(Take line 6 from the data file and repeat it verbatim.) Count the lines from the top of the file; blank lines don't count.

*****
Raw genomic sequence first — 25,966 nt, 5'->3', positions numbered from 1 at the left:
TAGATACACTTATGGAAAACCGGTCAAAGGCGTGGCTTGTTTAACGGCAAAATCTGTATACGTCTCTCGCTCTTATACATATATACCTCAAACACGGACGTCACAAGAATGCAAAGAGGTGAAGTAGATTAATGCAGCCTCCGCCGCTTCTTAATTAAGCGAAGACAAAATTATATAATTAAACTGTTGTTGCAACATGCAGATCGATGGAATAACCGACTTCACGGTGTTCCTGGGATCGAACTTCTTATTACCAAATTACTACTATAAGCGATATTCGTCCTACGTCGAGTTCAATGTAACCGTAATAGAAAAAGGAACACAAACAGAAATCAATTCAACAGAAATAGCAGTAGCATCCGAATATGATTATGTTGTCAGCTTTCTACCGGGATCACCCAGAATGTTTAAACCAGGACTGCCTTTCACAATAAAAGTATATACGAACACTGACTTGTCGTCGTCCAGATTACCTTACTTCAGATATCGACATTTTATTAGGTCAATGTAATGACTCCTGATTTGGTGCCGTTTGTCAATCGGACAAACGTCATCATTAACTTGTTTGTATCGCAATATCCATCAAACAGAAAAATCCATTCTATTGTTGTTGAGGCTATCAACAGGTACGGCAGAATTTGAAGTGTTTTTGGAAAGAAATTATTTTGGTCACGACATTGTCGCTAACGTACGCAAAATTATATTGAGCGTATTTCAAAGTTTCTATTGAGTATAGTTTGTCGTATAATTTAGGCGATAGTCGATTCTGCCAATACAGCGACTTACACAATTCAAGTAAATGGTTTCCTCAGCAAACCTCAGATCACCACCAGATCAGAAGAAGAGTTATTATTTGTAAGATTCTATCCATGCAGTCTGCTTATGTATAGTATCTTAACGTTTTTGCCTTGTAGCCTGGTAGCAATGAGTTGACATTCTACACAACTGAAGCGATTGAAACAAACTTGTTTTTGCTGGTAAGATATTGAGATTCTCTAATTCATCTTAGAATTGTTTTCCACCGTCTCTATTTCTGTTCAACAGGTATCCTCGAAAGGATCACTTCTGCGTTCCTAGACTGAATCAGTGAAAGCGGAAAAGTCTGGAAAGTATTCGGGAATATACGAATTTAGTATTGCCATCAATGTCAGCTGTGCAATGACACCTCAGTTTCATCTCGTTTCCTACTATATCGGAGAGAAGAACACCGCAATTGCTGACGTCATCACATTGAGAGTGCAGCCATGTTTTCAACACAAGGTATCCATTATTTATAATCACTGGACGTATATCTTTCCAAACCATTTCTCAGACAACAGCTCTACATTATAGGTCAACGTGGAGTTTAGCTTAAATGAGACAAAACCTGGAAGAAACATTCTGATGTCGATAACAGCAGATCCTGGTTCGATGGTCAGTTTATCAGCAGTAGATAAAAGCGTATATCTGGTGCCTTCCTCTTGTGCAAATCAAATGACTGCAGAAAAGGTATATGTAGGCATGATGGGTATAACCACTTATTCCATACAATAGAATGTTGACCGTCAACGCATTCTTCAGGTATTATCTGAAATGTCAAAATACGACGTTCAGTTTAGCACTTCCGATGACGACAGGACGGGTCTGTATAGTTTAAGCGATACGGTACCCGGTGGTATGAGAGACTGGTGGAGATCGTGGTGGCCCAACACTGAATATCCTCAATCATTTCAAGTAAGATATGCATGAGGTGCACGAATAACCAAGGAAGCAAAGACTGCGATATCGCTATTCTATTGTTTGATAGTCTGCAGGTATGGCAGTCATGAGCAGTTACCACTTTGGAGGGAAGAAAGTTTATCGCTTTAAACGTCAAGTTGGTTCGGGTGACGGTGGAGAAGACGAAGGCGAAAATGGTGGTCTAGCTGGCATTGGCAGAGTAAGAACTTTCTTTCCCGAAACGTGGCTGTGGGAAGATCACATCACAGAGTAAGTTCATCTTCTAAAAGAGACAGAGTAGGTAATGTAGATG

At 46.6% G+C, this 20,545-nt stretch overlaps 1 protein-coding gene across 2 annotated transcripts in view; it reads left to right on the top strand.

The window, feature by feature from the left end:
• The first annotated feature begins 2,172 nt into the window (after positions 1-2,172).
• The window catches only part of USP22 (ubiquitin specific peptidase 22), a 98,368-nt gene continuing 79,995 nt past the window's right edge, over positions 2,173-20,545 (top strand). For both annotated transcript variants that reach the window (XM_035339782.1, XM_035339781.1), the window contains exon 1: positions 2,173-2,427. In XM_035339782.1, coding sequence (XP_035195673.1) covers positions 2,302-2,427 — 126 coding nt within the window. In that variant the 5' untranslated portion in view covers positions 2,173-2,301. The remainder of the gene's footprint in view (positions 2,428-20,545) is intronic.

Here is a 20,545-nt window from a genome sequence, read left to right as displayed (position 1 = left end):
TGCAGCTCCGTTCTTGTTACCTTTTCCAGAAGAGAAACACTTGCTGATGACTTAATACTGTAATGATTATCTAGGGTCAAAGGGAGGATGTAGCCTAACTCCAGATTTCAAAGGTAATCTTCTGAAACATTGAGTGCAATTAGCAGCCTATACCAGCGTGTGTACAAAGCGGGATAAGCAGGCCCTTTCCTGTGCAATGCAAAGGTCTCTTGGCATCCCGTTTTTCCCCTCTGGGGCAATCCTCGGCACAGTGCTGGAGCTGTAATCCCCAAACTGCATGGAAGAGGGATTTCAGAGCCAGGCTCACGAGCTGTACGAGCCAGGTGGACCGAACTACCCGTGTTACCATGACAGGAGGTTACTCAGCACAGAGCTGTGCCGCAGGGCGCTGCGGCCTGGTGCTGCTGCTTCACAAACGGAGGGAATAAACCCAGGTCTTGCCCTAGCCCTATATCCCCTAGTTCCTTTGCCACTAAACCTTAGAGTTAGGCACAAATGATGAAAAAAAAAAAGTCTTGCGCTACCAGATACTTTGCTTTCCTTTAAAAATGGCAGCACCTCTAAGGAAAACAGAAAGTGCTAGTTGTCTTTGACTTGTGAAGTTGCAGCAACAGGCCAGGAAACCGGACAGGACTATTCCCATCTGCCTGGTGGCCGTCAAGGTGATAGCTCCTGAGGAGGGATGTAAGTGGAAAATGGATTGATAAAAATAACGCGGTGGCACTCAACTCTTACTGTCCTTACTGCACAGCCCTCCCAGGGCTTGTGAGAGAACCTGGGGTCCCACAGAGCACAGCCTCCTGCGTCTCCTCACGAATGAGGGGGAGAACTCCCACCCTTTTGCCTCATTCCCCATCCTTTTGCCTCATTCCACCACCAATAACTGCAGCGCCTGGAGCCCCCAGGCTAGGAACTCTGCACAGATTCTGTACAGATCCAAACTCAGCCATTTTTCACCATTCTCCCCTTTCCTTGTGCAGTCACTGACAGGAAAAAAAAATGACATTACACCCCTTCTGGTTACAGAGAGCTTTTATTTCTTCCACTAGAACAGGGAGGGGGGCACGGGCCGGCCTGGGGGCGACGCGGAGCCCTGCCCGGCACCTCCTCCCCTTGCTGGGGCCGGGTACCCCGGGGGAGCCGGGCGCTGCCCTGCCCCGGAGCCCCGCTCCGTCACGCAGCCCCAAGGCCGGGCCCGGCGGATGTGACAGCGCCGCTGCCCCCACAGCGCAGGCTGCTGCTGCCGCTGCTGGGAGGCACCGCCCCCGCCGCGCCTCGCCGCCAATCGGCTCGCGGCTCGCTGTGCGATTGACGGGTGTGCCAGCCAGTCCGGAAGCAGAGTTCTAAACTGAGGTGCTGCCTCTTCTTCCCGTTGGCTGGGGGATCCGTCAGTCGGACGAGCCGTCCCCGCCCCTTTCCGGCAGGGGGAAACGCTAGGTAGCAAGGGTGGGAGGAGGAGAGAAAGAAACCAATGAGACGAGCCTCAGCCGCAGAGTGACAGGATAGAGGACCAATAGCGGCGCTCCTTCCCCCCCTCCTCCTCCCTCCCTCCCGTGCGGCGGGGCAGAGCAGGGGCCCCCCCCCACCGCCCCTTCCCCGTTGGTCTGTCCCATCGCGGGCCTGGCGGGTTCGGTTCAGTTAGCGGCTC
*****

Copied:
• The window catches only part of USP22 (ubiquitin specific peptidase 22), a 98,368-nt gene continuing 79,995 nt past the window's right edge, over positions 2,173-20,545 (top strand). For both annotated transcript variants that reach the window (XM_035339782.1, XM_035339781.1), the window contains exon 1: positions 2,173-2,427. In XM_035339782.1, coding sequence (XP_035195673.1) covers positions 2,302-2,427 — 126 coding nt within the window. In that variant the 5' untranslated portion in view covers positions 2,173-2,301. The remainder of the gene's footprint in view (positions 2,428-20,545) is intronic.